It’s a Marathon Not a Sprint (Opportunity Knocks Part 2)

My last post was an illustration of entrepreneurial opportunism – having the mindset to recognise and take up chances when they come knocking.

However, as I (or, in fact, Thomas Edison) said at the end of that post, you need to be capable and committed to maximise the potential of what you have seized. You could call this entrepreneurial application.

Here is part two of the story. I believe it demonstrates that turning an opportunity into a successful enterprise is neither straightforward nor glamorous! It is far more likely to be haphazard and stamina sapping with the difference between success and failure being a mixture of luck and tenacity.

It is always helpful to have a bit of luck at the outset. In my case I was fortunate that local authorities were too slow to process searches and the property market was buoyant for my first five years of operation. This helped me to overcome my first business mistake – not knowing anything about how to run a business.

Many, many start-ups are in the same position. Being driven (even consumed) by the passion for realizing an opportunity often occurs without the benefit of preparation – prior acquisition of the skills (maybe learnt on a business course). The mechanics were relatively easy to acquire with an “idiot’s guide” and application. However the good fortune of a “fair wind” in the market gives the entrepreneur the slack to make mistakes with finances, strategy, operations, employees and customers – allowing them, to a degree, to use “trial and error” to learn how to run a business.

Because the door is there (always was or newly built depending on the individual), opportunities will continue to come knocking throughout the (often long) period of entrepreneurial application.

Some of these opportunities relate to new services and others will relate to new businesses altogether. It is not my intention in this post to deal with either of these types of opportunity (see Part One “If Opportunity doesn’t Knock, Build a Door”). Suffice to say that you should always prioritise the pre-existing opportunity unless there is a (very) compelling commercial reason not to. This is because of bandwidth, finance and focus — or the lack thereof.

The opportunities I want to talk about here occur during entrepreneurial application. They are the ones that give you the chance to enhance or even transform your chances of succeeding with the original opportunity you recognised and took up.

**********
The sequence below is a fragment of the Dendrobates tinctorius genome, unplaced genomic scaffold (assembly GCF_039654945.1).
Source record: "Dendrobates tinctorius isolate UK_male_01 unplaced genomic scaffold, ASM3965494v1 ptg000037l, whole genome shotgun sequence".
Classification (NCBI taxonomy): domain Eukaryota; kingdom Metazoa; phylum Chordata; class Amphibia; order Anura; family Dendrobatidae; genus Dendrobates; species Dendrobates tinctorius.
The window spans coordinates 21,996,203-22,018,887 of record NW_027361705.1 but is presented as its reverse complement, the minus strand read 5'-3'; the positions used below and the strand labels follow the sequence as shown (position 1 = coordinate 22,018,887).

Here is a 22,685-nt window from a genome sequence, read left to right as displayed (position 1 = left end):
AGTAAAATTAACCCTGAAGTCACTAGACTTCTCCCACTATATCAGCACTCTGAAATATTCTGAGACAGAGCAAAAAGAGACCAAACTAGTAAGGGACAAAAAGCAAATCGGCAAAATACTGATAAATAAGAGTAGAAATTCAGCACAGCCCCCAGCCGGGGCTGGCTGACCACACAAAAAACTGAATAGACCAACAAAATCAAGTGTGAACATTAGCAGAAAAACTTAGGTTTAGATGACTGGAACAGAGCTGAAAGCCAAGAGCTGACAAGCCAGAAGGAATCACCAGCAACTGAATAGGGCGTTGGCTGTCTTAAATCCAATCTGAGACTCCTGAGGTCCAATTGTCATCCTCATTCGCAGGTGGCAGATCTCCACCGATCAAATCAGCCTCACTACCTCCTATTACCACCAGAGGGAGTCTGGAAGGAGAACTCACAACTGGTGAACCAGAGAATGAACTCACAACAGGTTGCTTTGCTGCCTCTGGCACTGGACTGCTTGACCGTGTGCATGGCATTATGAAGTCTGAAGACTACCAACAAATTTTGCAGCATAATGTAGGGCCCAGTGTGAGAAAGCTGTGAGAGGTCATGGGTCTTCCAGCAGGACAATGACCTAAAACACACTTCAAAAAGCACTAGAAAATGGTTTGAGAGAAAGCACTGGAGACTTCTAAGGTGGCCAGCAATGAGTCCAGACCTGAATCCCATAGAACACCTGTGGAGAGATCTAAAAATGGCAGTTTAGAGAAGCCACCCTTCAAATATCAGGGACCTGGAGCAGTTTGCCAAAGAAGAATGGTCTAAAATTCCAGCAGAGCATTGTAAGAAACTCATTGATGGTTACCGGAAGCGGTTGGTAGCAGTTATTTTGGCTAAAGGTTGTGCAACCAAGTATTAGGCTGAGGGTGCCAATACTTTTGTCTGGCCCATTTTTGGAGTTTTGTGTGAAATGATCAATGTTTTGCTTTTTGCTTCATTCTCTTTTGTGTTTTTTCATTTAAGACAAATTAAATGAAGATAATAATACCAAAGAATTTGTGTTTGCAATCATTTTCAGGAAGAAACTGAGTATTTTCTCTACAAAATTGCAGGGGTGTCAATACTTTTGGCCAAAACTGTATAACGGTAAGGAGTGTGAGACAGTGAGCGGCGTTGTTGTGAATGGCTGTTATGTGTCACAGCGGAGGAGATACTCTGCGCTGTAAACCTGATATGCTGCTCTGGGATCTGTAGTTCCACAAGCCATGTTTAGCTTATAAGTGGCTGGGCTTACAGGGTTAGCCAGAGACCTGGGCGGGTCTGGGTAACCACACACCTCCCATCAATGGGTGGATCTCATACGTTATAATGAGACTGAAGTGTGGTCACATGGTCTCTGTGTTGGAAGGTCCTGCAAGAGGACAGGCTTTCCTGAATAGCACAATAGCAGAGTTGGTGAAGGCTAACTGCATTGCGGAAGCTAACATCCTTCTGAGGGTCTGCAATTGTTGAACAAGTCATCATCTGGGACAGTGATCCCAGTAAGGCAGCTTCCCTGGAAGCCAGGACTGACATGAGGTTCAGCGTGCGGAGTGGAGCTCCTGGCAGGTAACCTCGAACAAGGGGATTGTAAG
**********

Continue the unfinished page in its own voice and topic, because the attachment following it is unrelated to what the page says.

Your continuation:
Typically these subsequent opportunities revolve around innovation or re-engineering that delivers a distinction to your business/service. Critically a distinction that your customers value. Don’t underestimate these opportunities – they can turn out to be game changers. Let’s call them “sub-opportunities” to distinguish them from business/service creation ideas (“opportunities”)

The first of these for me came via the introduction of personal (as opposed to mainframe) computers into businesses in the mid-eighties. Suddenly smaller enterprises could acquire affordable automation to reduce errors and speed up processing. It has always amazed me how long it took most small businesses back then to harness technology — perhaps it was because there was no “shrink-wrapped”, “off the shelf” software to load onto these bad boys. You had to build your own workflow from scratch in the pre-Internet, pre-Windows world that existed then. As a small business, if you couldn’t write it yourself you couldn’t afford the programming cost. So — boom! – if you could afford the box, and you could also write/commission the software, you had a significant advantage over the competition. So I set about writing a workflow process myself using an idiots guide and application. Two years and lot of sticking plaster later – a rather shaky workflow (I called it “SearchFlow”) was born which was essentially a keyboard entry database capable of automatically generating all the paperwork required to undertake, and account for, a search. We were miles ahead of anyone else and, for that matter, miles ahead of our customers – which was my second big business mistake (more on this in my next post).

I have heard people talk about “sweat equity” when they value a business and the above is an example of how this is created. Business or personal resource is channelled into engineering (or innovating) an enhancement (or transformation) of a business that increases its value. Perhaps the above is an example of building sweat equity into a business. However, I don’t think it was the sub-opportunity. The transformation. The game changer. The earth was never going to move for our customers with a workflow designed to deliver internal processing benefits and reduced operating cost for their supplier. The real game changer was the internet — but this opportunity would not have come without having previously built the workflow. The game changer was the realisation that the service (and the business) would be transformed if the conveyancer was able to directly input the instruction into the workflow. So we built a web site that changed SearchFlow into the first online search service and ultimately transformed my business and the whole industry. The only problem was that hardly any lawyers had heard of the Internet in 1994…

So far — over both posts — we have seen that business success depends on firstly recognizing, seizing and exploiting the opportunity when it comes knocking. Secondly, and subsequently, it involves entrepreneurial application, luck and innovation/re-engineering. But there is a third, ingredient – having the tenacity, stamina and stubborn self-belief to keep going. It took ten years (and a roller coaster ride) for my game changer to transform my business and industry. I will discuss this in my next post.


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